For more than 100 years, asbestos was a pillar of manufacturing not only in America, but all over the world. Use of the substance became particularly widespread in the late 19th century. It was cheap, and there was virtually no end to what could be made from it. At the height of its use, asbestos was used as a key ingredient in bricks, pipes, cement, drywall, flooring tiles, shingles, gaskets, insulation, brake pads, and fireproofing materials. Now that the negative health effects of asbestos are better understood, however, its use has sharply declined.
Asbestos-Containing Products Still Used Today
While asbestos use is heavily regulated, it continues to be used in trace amounts in a variety of different products.
|Roofing felt||Disc brake pads||Some potting soils|
|Clutch facing||Brake linings||Vinyl tiles|
|Gaskets||Roof coating||Automatic transmission parts|
|Insulation||Millboard||Drum brake linings|
|Roofing tiles||Pipeline wrap||Specialized fireproof clothing|
|Cement corrugated sheeting||Brake blocks||Cement pipes|
|Popcorn Ceilings||Electrical paper||Cement shingles|
How to Tell If a Product Contains Asbestos
Although asbestos use in the United States has drastically decreased and many countries no longer use it at all, it still remains a threat to the public’s health. The United Kingdom banned asbestos in 1999. However, a study released by The Guardian in April of 2011 found that over 50% of homes still contained the substance in one form or another. The situation in the United States is very similar. Because asbestos was so widely used in construction and manufacturing materials, it remains present in thousands of buildings, homes, and products across the country.
If you’re unsure whether or not a product contains asbestos, there are several ways to find out. Contact a manufacturer directly to obtain more information on which of their products use the substance. Read product labels, and know exactly when a product was manufactured. If there’s a product you’re still unsure of, contact a licensed asbestos inspector and have them examine it.
How to Dispose of Asbestos Products
Strict laws have been put into place at the federal, state, and sometimes local levels so that asbestos is removed and disposed of in a way that’s safe for both workers and the environment.
Often, a licensed asbestos abatement contractor inspects any asbestos-containing material – referred to as ACM – that needs to be disposed of in order to determine whether or not they actually contain the substance. However, individuals are free to skip this step and assume that these materials contain asbestos. If a structure is marked for renovation or demolition, then it must be inspected. Any materials found to contain asbestos must be disposed of. Federal regulations prohibit the material from being reused or reinstalled in any way.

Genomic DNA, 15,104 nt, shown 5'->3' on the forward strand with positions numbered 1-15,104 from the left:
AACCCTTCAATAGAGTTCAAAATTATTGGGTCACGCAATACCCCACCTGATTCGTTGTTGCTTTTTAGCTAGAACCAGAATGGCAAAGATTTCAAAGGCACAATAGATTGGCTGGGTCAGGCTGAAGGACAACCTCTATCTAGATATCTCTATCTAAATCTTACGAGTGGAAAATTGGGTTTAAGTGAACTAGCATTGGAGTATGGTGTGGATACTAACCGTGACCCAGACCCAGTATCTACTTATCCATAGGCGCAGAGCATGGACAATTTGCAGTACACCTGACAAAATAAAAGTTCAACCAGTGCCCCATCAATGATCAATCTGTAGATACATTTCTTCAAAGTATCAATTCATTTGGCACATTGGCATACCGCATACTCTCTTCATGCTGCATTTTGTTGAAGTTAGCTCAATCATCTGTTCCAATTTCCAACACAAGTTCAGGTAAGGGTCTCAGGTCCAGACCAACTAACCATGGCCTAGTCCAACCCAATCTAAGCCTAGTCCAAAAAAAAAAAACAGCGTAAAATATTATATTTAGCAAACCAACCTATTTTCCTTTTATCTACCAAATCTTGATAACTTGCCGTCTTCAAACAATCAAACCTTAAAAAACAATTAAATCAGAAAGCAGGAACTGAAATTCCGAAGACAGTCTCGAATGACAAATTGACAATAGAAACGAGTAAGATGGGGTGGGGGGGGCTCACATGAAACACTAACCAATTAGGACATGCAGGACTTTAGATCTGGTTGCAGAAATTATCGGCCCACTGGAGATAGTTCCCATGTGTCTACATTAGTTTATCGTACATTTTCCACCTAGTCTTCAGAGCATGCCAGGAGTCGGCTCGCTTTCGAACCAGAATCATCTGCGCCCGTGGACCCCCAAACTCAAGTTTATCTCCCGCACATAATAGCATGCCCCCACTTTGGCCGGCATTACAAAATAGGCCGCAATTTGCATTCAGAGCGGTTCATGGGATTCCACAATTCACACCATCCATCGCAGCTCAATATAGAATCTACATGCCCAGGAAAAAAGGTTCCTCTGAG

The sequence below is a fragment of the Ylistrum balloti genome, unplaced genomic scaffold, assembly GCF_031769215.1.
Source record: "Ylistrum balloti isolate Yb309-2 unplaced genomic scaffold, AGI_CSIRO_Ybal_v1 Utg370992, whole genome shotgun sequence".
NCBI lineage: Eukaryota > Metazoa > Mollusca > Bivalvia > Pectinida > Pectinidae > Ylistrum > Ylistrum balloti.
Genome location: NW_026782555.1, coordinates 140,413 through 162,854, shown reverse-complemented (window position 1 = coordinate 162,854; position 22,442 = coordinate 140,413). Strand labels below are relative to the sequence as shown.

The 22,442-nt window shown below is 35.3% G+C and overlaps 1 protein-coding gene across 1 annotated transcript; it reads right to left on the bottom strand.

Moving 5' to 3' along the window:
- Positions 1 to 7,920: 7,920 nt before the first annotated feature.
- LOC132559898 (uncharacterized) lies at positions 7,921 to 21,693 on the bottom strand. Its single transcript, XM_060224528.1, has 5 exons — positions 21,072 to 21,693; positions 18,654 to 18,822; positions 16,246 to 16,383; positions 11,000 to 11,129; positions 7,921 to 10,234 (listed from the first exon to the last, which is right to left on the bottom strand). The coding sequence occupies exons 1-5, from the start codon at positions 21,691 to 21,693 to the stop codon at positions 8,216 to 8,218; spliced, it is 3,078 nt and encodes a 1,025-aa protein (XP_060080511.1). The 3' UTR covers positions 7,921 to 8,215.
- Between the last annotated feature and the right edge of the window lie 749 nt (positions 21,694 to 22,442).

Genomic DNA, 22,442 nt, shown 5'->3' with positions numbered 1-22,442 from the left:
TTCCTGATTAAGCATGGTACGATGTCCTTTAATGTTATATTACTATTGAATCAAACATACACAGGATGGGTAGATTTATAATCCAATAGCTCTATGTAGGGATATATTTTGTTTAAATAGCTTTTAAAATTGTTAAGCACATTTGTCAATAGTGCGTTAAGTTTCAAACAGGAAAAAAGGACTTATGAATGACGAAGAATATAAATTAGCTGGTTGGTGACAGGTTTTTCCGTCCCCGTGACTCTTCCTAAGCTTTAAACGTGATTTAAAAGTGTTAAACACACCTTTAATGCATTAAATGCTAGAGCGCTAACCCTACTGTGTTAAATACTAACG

The exact manner in which ACM are disposed of is determined by the amount they actually contain. In many cases, the asbestos must be wetted to prevent particles from spreading, then packed in leak-tight bags. If the asbestos is not wetted, it can’t be handled in a way that would cause it to spread.
Those allowed to remove ACM are determined by the amount involved and how it is to be removed. Regulations have also been put in place mandating the use of safety gear as well as training on proper disposal techniques. Once removed, ACM must always be disposed of at approved waste disposal sites.
Those disposing of asbestos should always consult official guidelines to make sure the work they’re performing is done properly.
Has Asbestos Use Been Banned?
Not in the United States, although attempts have been made. In 1973, the Environmental Protection Agency used the Clean Air Act to ban the use of asbestos in spray-on fireproofing materials. Other rules were enacted in the years that followed, prohibiting the use of asbestos in drywall spackle, hot water tanks, and other products.
In 1989, the EPA introduced the Asbestos Ban and Phase Out Rule, which would have imposed a complete ban on the substance. However, the asbestos industry lobby appealed the decision, and in 1991, the Fifth Circuit Court of Appeals vacated and remanded the rule, stating that the EPA had failed to sufficiently justify its decision. As a result, the importation, processing, distribution, and manufacturing of asbestos were allowed to continue.
Asbestos is no longer mined in the United States, although it’s still imported. While manufacturers are able to produce asbestos containing products, they’re required to obtain EPA approval before manufacturing anything that wasn’t on the market before 1989.
According to the International Ban Asbestos Secretariat, 55 nations across the world have banned the use of asbestos. These include Austria, Germany, Greece, South Korea, Turkey, and Saudi Arabia. This makes the United States one of a dwindling number of developed countries that has yet to ban the substance outright.
Learn more about attempts to ban asbestos in the United States.